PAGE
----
Toi Pōneke earthquake prone building, West Building

accurate as at May 2017


Q: What does the phrase "earthquake prone" mean?

A: An earthquake prone building is one which would have its ultimate capacity exceeded in a moderate earthquake, and which would be likely to collapse in such an event. Buildings are designated as earthquake prone if their strength is one third or less than what is required for a new building on the same site. For this reason it tends to be older buildings, pre-dating the current legal building requirements that are deemed earthquake prone. The Toi Pōneke West building(older building) has been assessed as being less than 34% of the current building standards. This means that the building is now considered earthquake-prone, as the structure has fallen below the current Building Act 2004 seismic design standards.

Q: Does this mean that the building could fall down at any time?

A: No. The earthquake prone status of the Toi Pōneke building means that an earthquake deemed moderate or stronger needs to occur for the building to be affected.

Q: But it does mean that the building is dangerous?

A: No. The Toi Pōneke building has not been classified as a dangerous building and it complies with the Building Code. It is as safe as it has ever been; it is just that we now know that it would probably not withstand a moderate earthquake, in the event one were to occur.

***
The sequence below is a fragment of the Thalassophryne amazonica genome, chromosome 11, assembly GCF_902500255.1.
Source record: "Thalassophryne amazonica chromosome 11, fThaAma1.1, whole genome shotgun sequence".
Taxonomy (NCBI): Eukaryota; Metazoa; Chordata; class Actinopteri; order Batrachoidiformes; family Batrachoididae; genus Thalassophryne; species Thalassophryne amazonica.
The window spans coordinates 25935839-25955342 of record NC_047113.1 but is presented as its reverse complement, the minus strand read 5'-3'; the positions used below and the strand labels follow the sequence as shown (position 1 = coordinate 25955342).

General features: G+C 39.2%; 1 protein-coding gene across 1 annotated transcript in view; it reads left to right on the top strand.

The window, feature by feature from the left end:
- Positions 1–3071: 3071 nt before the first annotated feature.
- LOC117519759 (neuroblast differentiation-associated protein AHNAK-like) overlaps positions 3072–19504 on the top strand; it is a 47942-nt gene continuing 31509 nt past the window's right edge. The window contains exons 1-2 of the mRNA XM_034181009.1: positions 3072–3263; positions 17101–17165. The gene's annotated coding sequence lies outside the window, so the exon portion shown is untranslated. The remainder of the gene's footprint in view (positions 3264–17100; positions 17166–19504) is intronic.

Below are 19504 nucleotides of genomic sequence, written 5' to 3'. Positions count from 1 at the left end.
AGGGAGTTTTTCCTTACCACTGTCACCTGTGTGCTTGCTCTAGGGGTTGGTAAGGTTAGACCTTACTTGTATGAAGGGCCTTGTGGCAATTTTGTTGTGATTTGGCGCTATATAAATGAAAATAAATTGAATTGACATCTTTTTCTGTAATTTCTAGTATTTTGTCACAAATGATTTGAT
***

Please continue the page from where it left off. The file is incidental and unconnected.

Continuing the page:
Q: What is the landlord doing to rectify the Toi Pōneke building’s earthquake prone status?

A: The Wellington City Council is working with the landlord to find out more about the work required to strengthen the Toi Pōneke building. Responsibility for doing this work rests with the landlord.

Q: Will the Toi Pōneke building be closed to tenants and users during the remedial strengthening work?

A: No. The building will remain open as usual.

Q: What is being done to protect users of the Toi Pōneke from a health and safety perspective until the strengthening work occurs?

A: The health and safety of all people using the Toi Pōneke buildings in any capacity (whether employees, contractors, tenants, casual users or members of the public) is paramount. All regular users of the Toi Pōneke building (particularly Wellington City Council employees and tenants) will receive regular updates on Toi Pōneke health and safety and evacuation procedures.

Q: As a user of, or visitor to, the Toi Pōneke buildings who should I contact with further questions?

A: Wellington City Council and the Toi Pōneke team appreciate that people using the Toi Pōneke building for different reasons, and attending it in a variety of capacities, may have different questions.


Please contact us if you would like further information.

Paora Allen
Manager Toi Pōneke

Natasha Petkovic-Jeremic
Manager City Arts & Events



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